When Senators righthander and future Hall of Famer Walter Johnson struck out Indians pitcher Stan Coveleski on July 22, 1923, to become the first man in MLB history to reach 3,000 career punchouts, there was no celebration. At least, there’s no record of such in the nation’s newspapers, which dutifully reported Johnson’s achievement with a short Associated Press story in their sports pages but provided nothing beyond that. If the game stopped so the fans at Cleveland’s Dunn Field could applaud, or so that Johnson’s teammates could congratulate him, there’s no indication. Instead, the founding of one of the game’s most exclusive clubs happened and passed with little to no fanfare.
It would take 51 years before another pitcher—Cardinals righty Bob Gibson—joined Johnson. Just 14 more would follow him over the next 44 years, occasionally in spurts: Nolan Ryan, Tom Seaver and Steve Carlton all joined between July 1980 and May 1981, and that decade saw seven pitchers crack 3,000. But the pace slowed from there, and since John Smoltz became the last to hit the mark on April 22, 2008, there haven’t been any.
That is, until Tuesday night, when Yankees lefty CC Sabathia, making his 542nd career start in his 19th season at the age of 38, struck out Diamondbacks catcher John Ryan Murphy to finish the second inning of New York’s game against Arizona to become the 17th man to reach 3,000 strikeouts.
The outcome was a foregone conclusion: Sabathia entered the season with 2,986 and his start with three to go, and despite starting the year late due to offseason heart surgery and a five-game suspension earned at the end of 2018, he was going to get there barring a serious injury. He did it in style, too, punching out the side (around a Wilmer Flores home run).
Unlike the man who first broke the barrier, Sabathia received plenty of adulation: loud cheers from a road crowd nonetheless full of Yankees fans, including his wife, Amber, and his four children; and hugs from his teammates on the field. Throughout it all, Sabathia seemed vaguely embarrassed, as if having the game stop solely for him was an affront. He had no visible reaction after striking out Murphy, simply walking off the mound while catcher Gary Sanchez pumped his fist and gripped the milestone-clinching ball as if it were about to sprout wings and fly away. He smiled as he accepted an endless stream of handshakes from teammates and kisses from his family, which had moved down near the Yankees’ dugout. The pomp and pageantry likely would have been longer and louder had Sabathia reached 3,000 in the Bronx, but you almost got the sense that he preferred this shorter salute. He may have made history, but this was still just a job, in the end.
That business-like approach suits what Sabathia has become in what will be his final major league season. As a young man, he threw 95 mph and ate innings with relish. In his greatest stretch, when the Brewers traded for him midway through 2008, he threw seven complete games in 17 starts—a feat that’s hard to imagine any pitcher in this day and age ever approaching. That earned him a massive $161 million free-agent deal with the Yankees, which he turned into more money through an opt-out, and he helped pitch New York to a World Series championship in 2009.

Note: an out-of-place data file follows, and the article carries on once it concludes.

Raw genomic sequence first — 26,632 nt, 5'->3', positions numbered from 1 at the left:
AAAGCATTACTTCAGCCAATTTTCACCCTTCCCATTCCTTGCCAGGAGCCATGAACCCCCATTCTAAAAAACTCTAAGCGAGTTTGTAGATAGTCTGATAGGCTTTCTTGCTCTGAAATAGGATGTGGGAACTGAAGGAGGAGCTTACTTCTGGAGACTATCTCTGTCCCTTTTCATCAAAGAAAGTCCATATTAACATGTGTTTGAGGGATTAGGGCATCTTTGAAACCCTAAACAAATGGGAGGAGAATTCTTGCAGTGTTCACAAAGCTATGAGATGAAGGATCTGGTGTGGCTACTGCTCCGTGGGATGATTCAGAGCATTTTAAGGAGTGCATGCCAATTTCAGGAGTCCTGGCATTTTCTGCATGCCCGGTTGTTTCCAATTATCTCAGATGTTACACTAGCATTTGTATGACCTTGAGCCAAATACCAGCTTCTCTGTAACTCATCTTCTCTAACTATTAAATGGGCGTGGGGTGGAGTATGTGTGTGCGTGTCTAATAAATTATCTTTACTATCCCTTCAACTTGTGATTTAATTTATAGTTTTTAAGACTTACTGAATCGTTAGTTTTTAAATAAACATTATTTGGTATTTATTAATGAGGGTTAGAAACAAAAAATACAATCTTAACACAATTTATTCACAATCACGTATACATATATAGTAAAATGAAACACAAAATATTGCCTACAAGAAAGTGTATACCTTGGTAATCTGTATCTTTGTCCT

But after that came injuries, mostly to his right knee, that left Sabathia a shadow of his old self, velocity sapped and stamina drained. Forced to reinvent, he became the stereotypical crafty lefty, replacing his declining fastball with a darting cutter and slider. Left for dead, he rose up, becoming a valuable presence at the back of the Yankees’ rotation as he gutted out starts five or six innings at a time. In the process, he went from a man you easily would have imagined reaching 3,000 strikeouts to one who would’ve needed a miracle to do it—and who ended up there anyway, as much through his wiles as his sheer force of will, dutifully grinding away.
The debate around Sabathia, now that 3,000 is in the books, will switch to his Hall of Fame worthiness (deserving but not a lock) and his place in the game’s history (a representative of a bygone era of pitching as one of the game’s last true workhorses). But even if Sabathia shakes off the celebration, it’s worth recognizing what reaching 3,000 means: a long stretch of dominance, made all the more impressive by how far from this place he was just three or four years ago, and by how hard it is to reach that point at all. Fewer men have 3,000 or more strikeouts than 3,000 or more hits (32), 300 or more wins (24), 500 or more home runs (27), or 500 or more steals (39). Its members are the elite of the elite: Aside from Sabathia, only Curt Schilling and Roger Clemens aren’t enshrined in Cooperstown. He’s not an ace anymore, but he persevered, and that counts just as much. No matter how you get across the finish line, what matters is that you did.
Beyond 3,000 strikeouts, there will be no major milestones left for Sabathia. He’s the active leader in wins at 247, but 300 is out of the question. He should pass Smoltz (3,084) for 16th all-time in strikeouts and has an outside chance at getting by Schilling (3,116) and Gibson (3,117) for 14th place. Any further than that, though, is unlikely. And another title will depend on forces far beyond his control: No longer does he have the power to put a team on his back and carry them into and through October.
But even if this is the last time Sabathia gets time on the national stage, he’s earned his turn in the spotlight. Not that he necessarily wants it: After striking out Murphy to finish the second inning, he threw another 3 1/3 frames, getting another two whiffs, before calling it a night. The game moves on, and Sabathia goes along with it.